Thursday, October 18, 2007

Amusing Contradictions Form an Incoherent Editorial Postion

Iwas under the impression newspapers had editorial meetings to hammer out positions the paper takes in “Viewpoint” pages. That way, there’s consistency among the opinion pieces written by various staff pundits as they go forth to inform and recommend. Apparently, that’s not the case at the Charlotte Sun.

The example today is the on-going news that Florida lawmakers are trying to overhaul the state’s property appraisal system (there’s a special session of the legislature underway). Here’s three editorial opinions from three days, all this week.

On Monday, the house pundit writes: “Property tax reform makes system more complicated but the real solution is simplicity.” (Yes, he wrote it exactly like that.) He/she recommends a two-step solution: (1) assess all property, residential and commercial, at “true market value” and (2) collect taxes on that value.

On Wednesday, the house pundit writes that storm shutters should be exempted from a property's appraised value. Creating an exemption introduces complexity, no? Are 15-year-old shutters valued the same as new ones? Are my hand-crafted, maple-planked, Cape Cod wood and iron-hinged shutters the equivalent of my neighbor’s plywood? I don’t sense simplicity. Anyway, on with the main topic.

Today, the house pundit advocates that lawmakers create “a tax cap on all property.” So, what happened to Sunday’s simplicity: assess and collect?

Today’s editorial confusion deepens. The writer effusively praises a local representative for supporting a committee bill to “cap valuation increases on all property in the state” (but doesn’t bother to inform us if the cap is one percent, five percent, ten percent). Then, three paragraphs later, the Sun Pundit admits, “We are not convinced budgeting by legislative fiat is the best approach.” Sun Pundit thinks a tax cap might stop localities from building jails and such. He/she goes on: “We also feel the proposed measure perpetuates the inequity between those who bought homes years ago and new and future buyers.”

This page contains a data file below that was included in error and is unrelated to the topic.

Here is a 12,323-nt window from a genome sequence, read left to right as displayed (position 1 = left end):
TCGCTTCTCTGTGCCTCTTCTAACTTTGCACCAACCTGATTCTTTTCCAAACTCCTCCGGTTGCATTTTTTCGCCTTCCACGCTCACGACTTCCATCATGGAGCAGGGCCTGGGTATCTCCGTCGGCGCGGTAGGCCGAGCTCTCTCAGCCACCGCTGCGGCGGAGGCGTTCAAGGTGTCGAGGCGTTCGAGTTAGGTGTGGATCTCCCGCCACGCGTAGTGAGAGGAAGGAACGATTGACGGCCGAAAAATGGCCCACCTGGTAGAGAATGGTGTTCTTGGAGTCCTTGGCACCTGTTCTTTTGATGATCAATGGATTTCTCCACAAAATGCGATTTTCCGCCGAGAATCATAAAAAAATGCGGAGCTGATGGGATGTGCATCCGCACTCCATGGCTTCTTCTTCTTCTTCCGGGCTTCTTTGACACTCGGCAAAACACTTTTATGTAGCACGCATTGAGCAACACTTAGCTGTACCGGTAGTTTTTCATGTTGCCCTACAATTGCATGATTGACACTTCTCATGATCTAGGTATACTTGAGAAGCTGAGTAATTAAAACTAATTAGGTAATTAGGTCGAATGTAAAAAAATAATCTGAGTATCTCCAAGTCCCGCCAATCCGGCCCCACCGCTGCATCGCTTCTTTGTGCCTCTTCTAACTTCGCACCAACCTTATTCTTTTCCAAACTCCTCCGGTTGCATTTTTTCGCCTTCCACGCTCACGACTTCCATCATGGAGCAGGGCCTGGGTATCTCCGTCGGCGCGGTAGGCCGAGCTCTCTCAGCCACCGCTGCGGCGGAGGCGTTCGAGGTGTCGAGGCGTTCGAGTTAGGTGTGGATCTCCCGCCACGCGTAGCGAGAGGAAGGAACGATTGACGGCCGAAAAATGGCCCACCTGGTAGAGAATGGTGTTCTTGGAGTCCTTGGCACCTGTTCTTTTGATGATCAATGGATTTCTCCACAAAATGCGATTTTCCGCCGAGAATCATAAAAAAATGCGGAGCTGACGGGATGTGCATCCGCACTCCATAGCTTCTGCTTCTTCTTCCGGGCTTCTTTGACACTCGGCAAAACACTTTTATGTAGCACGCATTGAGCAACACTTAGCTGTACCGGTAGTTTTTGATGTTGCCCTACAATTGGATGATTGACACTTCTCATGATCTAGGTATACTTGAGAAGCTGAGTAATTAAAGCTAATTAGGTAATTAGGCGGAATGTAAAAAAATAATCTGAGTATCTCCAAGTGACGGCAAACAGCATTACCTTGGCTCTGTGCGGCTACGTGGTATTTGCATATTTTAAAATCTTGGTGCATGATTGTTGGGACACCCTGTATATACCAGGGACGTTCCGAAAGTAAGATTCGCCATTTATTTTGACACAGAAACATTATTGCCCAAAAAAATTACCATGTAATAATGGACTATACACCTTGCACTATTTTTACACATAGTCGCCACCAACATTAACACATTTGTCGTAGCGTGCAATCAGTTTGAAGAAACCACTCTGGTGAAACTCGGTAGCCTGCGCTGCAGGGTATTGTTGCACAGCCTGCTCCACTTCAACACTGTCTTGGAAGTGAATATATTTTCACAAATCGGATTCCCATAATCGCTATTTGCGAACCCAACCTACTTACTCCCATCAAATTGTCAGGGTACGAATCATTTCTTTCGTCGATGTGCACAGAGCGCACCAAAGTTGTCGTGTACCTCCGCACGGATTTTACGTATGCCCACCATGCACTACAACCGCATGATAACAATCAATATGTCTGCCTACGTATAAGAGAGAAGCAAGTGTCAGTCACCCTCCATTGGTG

Let’s review – just today we have praise for the guy who votes for a tax cap in committee; we send Bronx cheers to the legislature that might implement the bill because that would budget by fiat, and we send more raspberries for a tax cap because it stems the flow of money localities can collect. And furthermore, a cap will “perpetuate inequity” among tax payers based on when they bought a house. If a tax cap does all these bad things, why does it "makes sense?" He/she doesn't actually say.

I don’t rely on the men of the Dunn-Rankin family (our esteemed publishers) when deciding what to think. And I don't fault them for taking a particular postion on this or any other issue. The crime I'm fighting is writing incoherent and disjointed assertions about a complicated topic that many readers care deeply about. Any freshman-composition class instructor would immediately detect their errors of fact (dealt with in two earlier posts) and amusing contradictions are the root of today's inability to articulate a coherent argument.

No comments:

Post a Comment